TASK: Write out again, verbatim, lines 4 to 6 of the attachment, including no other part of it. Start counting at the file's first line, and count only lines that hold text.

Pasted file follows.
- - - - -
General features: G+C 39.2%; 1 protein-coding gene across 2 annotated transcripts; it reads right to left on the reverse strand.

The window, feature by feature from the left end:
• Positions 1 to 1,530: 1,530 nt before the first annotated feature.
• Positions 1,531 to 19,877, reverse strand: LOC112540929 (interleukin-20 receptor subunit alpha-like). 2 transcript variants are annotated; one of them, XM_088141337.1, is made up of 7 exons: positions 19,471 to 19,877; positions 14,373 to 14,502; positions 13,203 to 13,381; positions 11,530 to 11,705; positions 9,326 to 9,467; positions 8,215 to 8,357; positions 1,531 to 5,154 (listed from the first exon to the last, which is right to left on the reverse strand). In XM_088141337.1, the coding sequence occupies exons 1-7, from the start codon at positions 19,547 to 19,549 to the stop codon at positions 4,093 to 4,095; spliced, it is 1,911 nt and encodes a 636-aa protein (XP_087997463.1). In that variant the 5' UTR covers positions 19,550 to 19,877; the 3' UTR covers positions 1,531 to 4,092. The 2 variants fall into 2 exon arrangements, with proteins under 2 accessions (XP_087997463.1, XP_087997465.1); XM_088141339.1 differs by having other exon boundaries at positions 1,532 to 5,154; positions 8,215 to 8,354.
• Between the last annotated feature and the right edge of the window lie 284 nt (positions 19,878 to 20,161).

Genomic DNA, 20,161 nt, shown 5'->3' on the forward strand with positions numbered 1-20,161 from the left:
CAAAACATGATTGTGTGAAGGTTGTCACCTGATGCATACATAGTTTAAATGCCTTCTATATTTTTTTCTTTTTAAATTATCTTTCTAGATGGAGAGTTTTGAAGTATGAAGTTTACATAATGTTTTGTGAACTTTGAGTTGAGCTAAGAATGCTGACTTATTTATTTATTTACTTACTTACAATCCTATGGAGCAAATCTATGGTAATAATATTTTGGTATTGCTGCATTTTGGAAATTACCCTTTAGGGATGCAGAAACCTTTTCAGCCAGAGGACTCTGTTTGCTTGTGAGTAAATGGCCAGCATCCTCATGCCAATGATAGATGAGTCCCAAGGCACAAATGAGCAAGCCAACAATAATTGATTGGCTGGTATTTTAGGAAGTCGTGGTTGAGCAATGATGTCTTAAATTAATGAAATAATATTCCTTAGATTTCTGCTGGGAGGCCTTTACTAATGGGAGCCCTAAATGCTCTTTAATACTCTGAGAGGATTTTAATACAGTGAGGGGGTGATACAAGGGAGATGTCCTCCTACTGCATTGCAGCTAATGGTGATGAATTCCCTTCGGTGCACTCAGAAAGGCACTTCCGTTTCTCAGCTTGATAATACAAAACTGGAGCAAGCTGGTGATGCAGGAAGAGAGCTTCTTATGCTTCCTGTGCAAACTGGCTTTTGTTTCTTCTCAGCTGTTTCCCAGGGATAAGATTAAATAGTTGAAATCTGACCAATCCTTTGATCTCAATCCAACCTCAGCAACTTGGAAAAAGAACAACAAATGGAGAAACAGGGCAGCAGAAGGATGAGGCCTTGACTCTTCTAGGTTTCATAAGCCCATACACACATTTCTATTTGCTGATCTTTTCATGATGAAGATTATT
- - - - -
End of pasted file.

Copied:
• Positions 1,531 to 19,877, reverse strand: LOC112540929 (interleukin-20 receptor subunit alpha-like). 2 transcript variants are annotated; one of them, XM_088141337.1, is made up of 7 exons: positions 19,471 to 19,877; positions 14,373 to 14,502; positions 13,203 to 13,381; positions 11,530 to 11,705; positions 9,326 to 9,467; positions 8,215 to 8,357; positions 1,531 to 5,154 (listed from the first exon to the last, which is right to left on the reverse strand). In XM_088141337.1, the coding sequence occupies exons 1-7, from the start codon at positions 19,547 to 19,549 to the stop codon at positions 4,093 to 4,095; spliced, it is 1,911 nt and encodes a 636-aa protein (XP_087997463.1). In that variant the 5' UTR covers positions 19,550 to 19,877; the 3' UTR covers positions 1,531 to 4,092. The 2 variants fall into 2 exon arrangements, with proteins under 2 accessions (XP_087997463.1, XP_087997465.1); XM_088141339.1 differs by having other exon boundaries at positions 1,532 to 5,154; positions 8,215 to 8,354.
• Between the last annotated feature and the right edge of the window lie 284 nt (positions 19,878 to 20,161).

Genomic DNA, 20,161 nt, shown 5'->3' on the forward strand with positions numbered 1-20,161 from the left: